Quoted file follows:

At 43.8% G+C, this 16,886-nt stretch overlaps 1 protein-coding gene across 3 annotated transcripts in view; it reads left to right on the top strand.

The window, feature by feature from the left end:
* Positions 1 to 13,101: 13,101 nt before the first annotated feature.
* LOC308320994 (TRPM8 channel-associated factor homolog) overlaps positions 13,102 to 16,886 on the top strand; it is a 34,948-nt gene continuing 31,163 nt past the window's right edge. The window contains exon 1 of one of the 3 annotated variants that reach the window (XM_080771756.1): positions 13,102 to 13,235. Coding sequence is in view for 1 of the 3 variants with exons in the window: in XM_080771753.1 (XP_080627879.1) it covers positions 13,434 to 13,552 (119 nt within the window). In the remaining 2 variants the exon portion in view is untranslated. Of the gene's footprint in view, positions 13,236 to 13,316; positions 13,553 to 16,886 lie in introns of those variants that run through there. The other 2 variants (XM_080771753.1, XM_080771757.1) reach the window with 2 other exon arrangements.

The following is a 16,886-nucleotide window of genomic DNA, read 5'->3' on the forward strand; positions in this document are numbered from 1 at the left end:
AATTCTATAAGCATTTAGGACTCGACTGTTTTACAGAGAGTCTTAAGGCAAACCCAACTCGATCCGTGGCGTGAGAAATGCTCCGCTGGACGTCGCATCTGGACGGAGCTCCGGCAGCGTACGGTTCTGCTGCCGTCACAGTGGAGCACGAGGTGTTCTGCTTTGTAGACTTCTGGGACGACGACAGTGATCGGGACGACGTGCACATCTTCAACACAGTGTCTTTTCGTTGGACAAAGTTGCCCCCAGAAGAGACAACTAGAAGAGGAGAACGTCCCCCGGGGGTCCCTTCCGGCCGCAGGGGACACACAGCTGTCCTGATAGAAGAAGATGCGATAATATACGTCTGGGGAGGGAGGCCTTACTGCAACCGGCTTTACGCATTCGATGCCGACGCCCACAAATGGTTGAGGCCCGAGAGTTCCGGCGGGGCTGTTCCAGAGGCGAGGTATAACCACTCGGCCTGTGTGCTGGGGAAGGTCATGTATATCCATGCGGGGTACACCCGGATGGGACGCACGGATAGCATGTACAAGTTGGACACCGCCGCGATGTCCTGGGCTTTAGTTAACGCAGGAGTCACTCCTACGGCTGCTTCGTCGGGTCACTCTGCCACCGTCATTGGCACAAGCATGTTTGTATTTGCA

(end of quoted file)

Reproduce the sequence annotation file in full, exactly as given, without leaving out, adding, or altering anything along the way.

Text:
At 43.8% G+C, this 16,886-nt stretch overlaps 1 protein-coding gene across 3 annotated transcripts in view; it reads left to right on the top strand.

The window, feature by feature from the left end:
* Positions 1 to 13,101: 13,101 nt before the first annotated feature.
* LOC308320994 (TRPM8 channel-associated factor homolog) overlaps positions 13,102 to 16,886 on the top strand; it is a 34,948-nt gene continuing 31,163 nt past the window's right edge. The window contains exon 1 of one of the 3 annotated variants that reach the window (XM_080771756.1): positions 13,102 to 13,235. Coding sequence is in view for 1 of the 3 variants with exons in the window: in XM_080771753.1 (XP_080627879.1) it covers positions 13,434 to 13,552 (119 nt within the window). In the remaining 2 variants the exon portion in view is untranslated. Of the gene's footprint in view, positions 13,236 to 13,316; positions 13,553 to 16,886 lie in introns of those variants that run through there. The other 2 variants (XM_080771753.1, XM_080771757.1) reach the window with 2 other exon arrangements.

The following is a 16,886-nucleotide window of genomic DNA, read 5'->3' on the forward strand; positions in this document are numbered from 1 at the left end:
AATTCTATAAGCATTTAGGACTCGACTGTTTTACAGAGAGTCTTAAGGCAAACCCAACTCGATCCGTGGCGTGAGAAATGCTCCGCTGGACGTCGCATCTGGACGGAGCTCCGGCAGCGTACGGTTCTGCTGCCGTCACAGTGGAGCACGAGGTGTTCTGCTTTGTAGACTTCTGGGACGACGACAGTGATCGGGACGACGTGCACATCTTCAACACAGTGTCTTTTCGTTGGACAAAGTTGCCCCCAGAAGAGACAACTAGAAGAGGAGAACGTCCCCCGGGGGTCCCTTCCGGCCGCAGGGGACACACAGCTGTCCTGATAGAAGAAGATGCGATAATATACGTCTGGGGAGGGAGGCCTTACTGCAACCGGCTTTACGCATTCGATGCCGACGCCCACAAATGGTTGAGGCCCGAGAGTTCCGGCGGGGCTGTTCCAGAGGCGAGGTATAACCACTCGGCCTGTGTGCTGGGGAAGGTCATGTATATCCATGCGGGGTACACCCGGATGGGACGCACGGATAGCATGTACAAGTTGGACACCGCCGCGATGTCCTGGGCTTTAGTTAACGCAGGAGTCACTCCTACGGCTGCTTCGTCGGGTCACTCTGCCACCGTCATTGGCACAAGCATGTTTGTATTTGCA